- Author: Jeannette E. Warnert
With the possible exception of stone tools and fire, food technologies have done more harm than good to human health, according to an article in yesterday's Los Angeles Times.
The story was based on a research review published by a Boston physician in the current Journal of the American Medical Association, which traced food technology from pre-historic times to the present. The stone tools that made it possible for humans to hunt large animals and the fire that made meat safe allowed humans to evolve large brains.
The development of grain-based agriculture roughly 12,000 years ago made it possible for the human population to multiply and create advanced civilizations, but also made for a less nutritious diet. The Industrial Revolution of the 18th and 19 centuries made it possible to mass produce flour and sugar.
“This era culminated in the widespread dissemination of ultra-processed products such as fast food throughout the United States,” the article quoted David Ludwig, director of the Optimal Weight for Life program at Children's Hospital Boston.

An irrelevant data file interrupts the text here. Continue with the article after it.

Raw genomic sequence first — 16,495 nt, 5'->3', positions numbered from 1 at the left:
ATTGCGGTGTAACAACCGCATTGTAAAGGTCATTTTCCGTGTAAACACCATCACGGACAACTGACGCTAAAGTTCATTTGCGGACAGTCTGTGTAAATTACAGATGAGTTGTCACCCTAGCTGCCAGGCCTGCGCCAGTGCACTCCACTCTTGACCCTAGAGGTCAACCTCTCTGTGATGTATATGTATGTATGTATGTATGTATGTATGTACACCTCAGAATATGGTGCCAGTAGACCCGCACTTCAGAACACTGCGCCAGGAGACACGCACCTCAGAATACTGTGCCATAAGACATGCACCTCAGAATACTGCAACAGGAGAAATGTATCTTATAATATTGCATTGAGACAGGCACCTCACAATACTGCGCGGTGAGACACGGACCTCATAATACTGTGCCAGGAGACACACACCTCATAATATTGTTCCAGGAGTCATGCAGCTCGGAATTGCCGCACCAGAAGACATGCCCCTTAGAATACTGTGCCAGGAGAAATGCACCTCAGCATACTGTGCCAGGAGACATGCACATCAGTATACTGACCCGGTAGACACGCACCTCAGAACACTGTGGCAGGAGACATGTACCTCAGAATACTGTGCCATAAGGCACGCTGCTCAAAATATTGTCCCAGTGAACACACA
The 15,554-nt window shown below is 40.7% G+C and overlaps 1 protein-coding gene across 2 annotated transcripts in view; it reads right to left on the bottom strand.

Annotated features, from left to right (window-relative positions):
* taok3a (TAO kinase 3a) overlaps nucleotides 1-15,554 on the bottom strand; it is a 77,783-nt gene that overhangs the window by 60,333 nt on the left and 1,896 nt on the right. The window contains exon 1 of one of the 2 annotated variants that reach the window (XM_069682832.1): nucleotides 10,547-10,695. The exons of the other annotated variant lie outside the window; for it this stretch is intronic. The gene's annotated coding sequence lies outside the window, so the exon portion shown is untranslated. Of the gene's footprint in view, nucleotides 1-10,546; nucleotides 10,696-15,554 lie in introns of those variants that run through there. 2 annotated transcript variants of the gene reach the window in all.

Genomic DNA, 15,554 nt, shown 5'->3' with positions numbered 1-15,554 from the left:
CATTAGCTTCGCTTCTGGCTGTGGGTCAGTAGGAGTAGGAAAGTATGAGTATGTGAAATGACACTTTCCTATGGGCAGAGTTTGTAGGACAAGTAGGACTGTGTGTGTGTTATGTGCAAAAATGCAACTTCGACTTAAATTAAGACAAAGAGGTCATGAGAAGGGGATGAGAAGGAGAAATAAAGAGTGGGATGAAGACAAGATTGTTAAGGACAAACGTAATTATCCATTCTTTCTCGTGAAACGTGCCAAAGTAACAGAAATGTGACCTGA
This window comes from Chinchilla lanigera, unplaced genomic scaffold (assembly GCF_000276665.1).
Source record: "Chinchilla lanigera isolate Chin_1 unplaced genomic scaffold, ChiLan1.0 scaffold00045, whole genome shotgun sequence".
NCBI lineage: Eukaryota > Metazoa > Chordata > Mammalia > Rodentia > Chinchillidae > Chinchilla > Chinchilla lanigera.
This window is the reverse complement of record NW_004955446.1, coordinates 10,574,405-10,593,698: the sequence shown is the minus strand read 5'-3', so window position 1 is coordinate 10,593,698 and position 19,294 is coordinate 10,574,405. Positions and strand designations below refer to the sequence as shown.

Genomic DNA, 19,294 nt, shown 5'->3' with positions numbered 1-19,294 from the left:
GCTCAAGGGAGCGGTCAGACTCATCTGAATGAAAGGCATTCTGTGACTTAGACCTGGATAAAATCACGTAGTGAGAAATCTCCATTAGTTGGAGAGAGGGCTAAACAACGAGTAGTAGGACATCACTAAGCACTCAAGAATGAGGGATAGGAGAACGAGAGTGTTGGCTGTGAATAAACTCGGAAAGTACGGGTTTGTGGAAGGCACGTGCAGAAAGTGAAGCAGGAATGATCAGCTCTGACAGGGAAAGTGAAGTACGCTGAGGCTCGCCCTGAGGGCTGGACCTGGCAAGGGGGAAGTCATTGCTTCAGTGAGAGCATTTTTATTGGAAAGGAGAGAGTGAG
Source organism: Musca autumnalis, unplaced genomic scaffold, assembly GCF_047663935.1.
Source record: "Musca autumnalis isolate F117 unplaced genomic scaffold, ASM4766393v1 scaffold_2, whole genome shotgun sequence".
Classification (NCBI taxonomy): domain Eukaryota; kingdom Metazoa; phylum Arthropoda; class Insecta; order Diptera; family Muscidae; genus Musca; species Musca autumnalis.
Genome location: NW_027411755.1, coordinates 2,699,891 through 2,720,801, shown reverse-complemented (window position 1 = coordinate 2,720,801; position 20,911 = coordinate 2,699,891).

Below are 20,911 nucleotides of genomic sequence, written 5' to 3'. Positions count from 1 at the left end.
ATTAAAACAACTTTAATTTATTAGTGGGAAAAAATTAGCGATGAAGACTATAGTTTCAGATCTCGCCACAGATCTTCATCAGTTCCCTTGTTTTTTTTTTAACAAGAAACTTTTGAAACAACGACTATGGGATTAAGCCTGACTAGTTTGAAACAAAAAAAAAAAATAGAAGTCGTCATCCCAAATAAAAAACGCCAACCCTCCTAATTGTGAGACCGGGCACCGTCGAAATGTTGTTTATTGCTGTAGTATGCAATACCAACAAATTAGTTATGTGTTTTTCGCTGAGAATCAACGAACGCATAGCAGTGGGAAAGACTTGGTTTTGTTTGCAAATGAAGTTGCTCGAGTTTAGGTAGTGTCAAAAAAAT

To illustrate the point, Times writer Karen Kaplan referred to a 2007 CNN story about UC Berkeley plant biologist Todd Dawson. Dawson can test a strand of hair to determine how much corn is in a person's diet by looking for a form of carbon found in corn.
"We are what we eat with respect to carbon, for sure. So if we eat a particular kind of food, and it has a particular kind of carbon in it, that's recorded in us, in our tissues, in our hair, in our fingernails, in the muscles," Dawson was quoted.
Dawson tested a strand of CNN reporter Sanjay Gupta's hair. Sixty-nine percent of the carbon came from corn, an amount typical for Americans.
"We're like corn chips walking because we really have a very, very large fraction of corn in our diets, and we actually can't help it because it's an additive in so many of the foods we find on the market shelves," Dawson said.